Monsignor Mark Miles is the linguistic bridge between the Spanish-speaking Francis and his English-speaking audiences.
LONDON — If every word you say is considered by some of your listeners to be divinely inspired — maybe even infallible — what happens if you don’t speak their language?
For Pope Francis, the answer lies in the man in the glasses, the unobtrusive black-robed priest who can be seen trailing the pontiff, whispering into his ear and sometimes speaking directly into the mic.
Monsignor Mark Miles is the linguistic bridge between the Spanish-speaking Francis and his English-speaking audiences. He has accompanied the pope on other international trips and been at his side in some illustrious company, including President Obama, U.N. Secretary-General Ban Ki-moon and Queen Elizabeth II.
The queen is Miles’ other leader, at least from a secular perspective: He hails from Gibraltar, the British-ruled rocky outcrop in southern Spain, which also explains why Miles speaks English and Spanish fluently.
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His clipped British accent and his looks have some female fans atwitter — or a-Twitter, the social network on which they’ve shared their avowedly unspiritual devotion. (“Father forgive me,” wrote one admirer; “cutest dimple ever,” cooed another.)
Miles himself prefers to stay out of the spotlight, declining to give interviews. Little is known about the monsignor except that he is 48, attended the Pontifical Ecclesiastical Academy in Rome, the training ground of Vatican diplomats, and had official postings in Ecuador and Hungary. According to the Roman Catholic journal The Tablet, Miles is “affable, bright and hardworking,” sings well and likes to cycle.
Of the 18 speeches Francis was delivering in the United States, only four were in English, including Thursday’s address to a joint meeting of Congress. The rest he is delivering in his native Spanish.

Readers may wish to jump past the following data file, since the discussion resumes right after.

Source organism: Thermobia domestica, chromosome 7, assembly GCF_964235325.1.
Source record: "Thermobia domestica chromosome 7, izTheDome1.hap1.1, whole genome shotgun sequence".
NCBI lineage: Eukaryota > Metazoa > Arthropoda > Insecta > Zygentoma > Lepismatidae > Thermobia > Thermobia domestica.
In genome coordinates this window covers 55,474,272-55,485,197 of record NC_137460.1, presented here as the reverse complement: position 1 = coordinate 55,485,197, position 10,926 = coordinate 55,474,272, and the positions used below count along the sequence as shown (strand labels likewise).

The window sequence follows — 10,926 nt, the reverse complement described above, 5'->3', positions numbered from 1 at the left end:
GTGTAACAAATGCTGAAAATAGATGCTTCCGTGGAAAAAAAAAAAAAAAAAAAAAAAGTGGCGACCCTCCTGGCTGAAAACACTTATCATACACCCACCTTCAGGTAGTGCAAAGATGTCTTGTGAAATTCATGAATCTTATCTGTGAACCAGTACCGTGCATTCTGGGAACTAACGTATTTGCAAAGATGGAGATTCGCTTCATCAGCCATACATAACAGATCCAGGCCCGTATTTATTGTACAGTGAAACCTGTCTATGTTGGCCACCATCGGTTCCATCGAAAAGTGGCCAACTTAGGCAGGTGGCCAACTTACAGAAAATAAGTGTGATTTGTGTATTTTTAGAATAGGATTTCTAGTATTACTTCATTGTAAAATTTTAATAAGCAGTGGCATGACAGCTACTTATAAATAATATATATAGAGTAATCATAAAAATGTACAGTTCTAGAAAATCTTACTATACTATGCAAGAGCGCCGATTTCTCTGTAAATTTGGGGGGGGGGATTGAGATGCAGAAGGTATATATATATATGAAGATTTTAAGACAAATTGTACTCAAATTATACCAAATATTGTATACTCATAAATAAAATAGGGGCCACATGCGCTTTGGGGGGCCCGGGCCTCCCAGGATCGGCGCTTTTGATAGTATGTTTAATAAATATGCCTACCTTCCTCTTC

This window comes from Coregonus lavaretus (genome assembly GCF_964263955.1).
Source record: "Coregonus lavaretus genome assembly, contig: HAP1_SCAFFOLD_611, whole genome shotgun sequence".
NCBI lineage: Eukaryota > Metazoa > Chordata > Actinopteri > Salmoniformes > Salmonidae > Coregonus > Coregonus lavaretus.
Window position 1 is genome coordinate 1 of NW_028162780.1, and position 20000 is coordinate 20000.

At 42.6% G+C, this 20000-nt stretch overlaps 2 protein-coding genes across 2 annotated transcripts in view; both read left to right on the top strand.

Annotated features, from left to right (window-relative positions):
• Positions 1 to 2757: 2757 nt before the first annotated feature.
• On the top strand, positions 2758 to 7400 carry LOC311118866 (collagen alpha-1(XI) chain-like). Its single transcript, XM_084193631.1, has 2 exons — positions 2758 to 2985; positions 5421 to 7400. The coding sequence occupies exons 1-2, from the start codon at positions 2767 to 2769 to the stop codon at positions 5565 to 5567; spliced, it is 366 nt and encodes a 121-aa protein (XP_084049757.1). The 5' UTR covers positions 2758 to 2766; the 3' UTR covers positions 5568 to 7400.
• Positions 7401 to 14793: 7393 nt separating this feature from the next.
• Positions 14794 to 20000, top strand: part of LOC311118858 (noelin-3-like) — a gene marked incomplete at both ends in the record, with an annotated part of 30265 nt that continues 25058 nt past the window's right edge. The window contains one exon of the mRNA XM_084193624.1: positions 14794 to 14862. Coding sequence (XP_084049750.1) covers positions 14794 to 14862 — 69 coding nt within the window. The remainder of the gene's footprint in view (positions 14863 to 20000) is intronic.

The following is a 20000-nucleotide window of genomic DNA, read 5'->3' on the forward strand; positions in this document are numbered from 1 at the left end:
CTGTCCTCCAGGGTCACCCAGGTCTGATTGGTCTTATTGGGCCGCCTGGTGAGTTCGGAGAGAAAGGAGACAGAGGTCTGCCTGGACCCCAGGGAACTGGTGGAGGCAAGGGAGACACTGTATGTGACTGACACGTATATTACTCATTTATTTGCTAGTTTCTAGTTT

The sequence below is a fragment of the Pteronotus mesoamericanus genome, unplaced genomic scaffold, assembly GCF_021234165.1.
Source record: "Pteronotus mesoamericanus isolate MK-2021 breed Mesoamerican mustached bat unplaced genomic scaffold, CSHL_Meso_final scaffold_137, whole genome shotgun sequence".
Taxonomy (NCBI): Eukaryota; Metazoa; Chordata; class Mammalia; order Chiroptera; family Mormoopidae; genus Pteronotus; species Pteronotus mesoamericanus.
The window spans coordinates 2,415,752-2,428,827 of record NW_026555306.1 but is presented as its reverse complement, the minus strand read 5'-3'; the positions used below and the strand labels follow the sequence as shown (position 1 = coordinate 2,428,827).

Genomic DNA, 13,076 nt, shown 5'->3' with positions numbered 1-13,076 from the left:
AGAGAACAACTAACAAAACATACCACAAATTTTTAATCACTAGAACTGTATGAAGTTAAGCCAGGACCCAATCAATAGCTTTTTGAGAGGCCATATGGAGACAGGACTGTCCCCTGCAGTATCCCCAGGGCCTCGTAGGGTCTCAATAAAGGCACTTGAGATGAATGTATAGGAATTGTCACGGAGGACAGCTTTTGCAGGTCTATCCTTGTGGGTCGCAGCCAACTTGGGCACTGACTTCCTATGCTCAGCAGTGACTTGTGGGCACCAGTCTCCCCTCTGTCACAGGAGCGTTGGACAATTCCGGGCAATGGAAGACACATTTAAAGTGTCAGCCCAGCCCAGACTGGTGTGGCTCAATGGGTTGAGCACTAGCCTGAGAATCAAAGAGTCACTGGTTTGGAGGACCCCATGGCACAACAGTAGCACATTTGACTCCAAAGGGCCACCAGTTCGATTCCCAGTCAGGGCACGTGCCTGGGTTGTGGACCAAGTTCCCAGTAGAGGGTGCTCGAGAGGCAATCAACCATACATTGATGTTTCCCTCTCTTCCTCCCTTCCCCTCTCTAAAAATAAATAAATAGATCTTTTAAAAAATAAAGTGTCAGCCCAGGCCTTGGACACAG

Miles’ biggest challenge is keeping up with a boss known for going off script. On a stop in the Philippines in January, Francis decided to rip up his prepared homily in favor of an impromptu address and gave his put-upon aide a shout-out: “I have a translator, a good translator!”
That papal penchant for off-the-cuff remarks has at times flummoxed Miles, as well as the Holy See’s news office and the team of translators and interpreters whose job it is to render Francis’ utterances into several languages, including Italian, English, Spanish, French, German and Arabic. (The pope has Twitter accounts in all those languages. The Spanish one has the most followers, nearly 10 million; English is second with 7 million.)
Vatican media aides have scrambled to find out just what the boss said that caused a stir in the media. The most widely quoted statement so far in Francis’ papacy — “Who am I to judge?” in reference to a gay priest — came during a session with reporters aboard the papal plane on a flight home from Brazil. Back on the ground, the Vatican media office, besieged with questions, took days to issue an official Italian transcript.
The Vatican’s translations of those transcripts into other languages are usually marked “unofficial,” frustrating international reporters who cover the pope.
“Very often they miss the point. They miss the nuances,” veteran Vatican correspondent Robert Mickens said of the translations. “I don’t use them. I (do) my own translation.”
Miles’ job at the pope’s side can be even more difficult, since his interpretation has to be instant. He’s earned kudos for a style that’s almost akin to method acting, mimicking the pope’s emphases and inflections and laughing in the same places.
“He does a pretty good job, I have to say,” Mickens said. “Miles knows Spanish and Italian and English, of course, so he triangulates this thing. He’s very good at it.”
But he can be stumped by the pope’s Argentine dialect. At the appearance in the Philippines, according to another Vatican reporter, Francis used the word pollera, which folks in his hometown of Buenos Aires would know means “skirt.” To Miles and most other Spanish speakers, that article of clothing is a falda.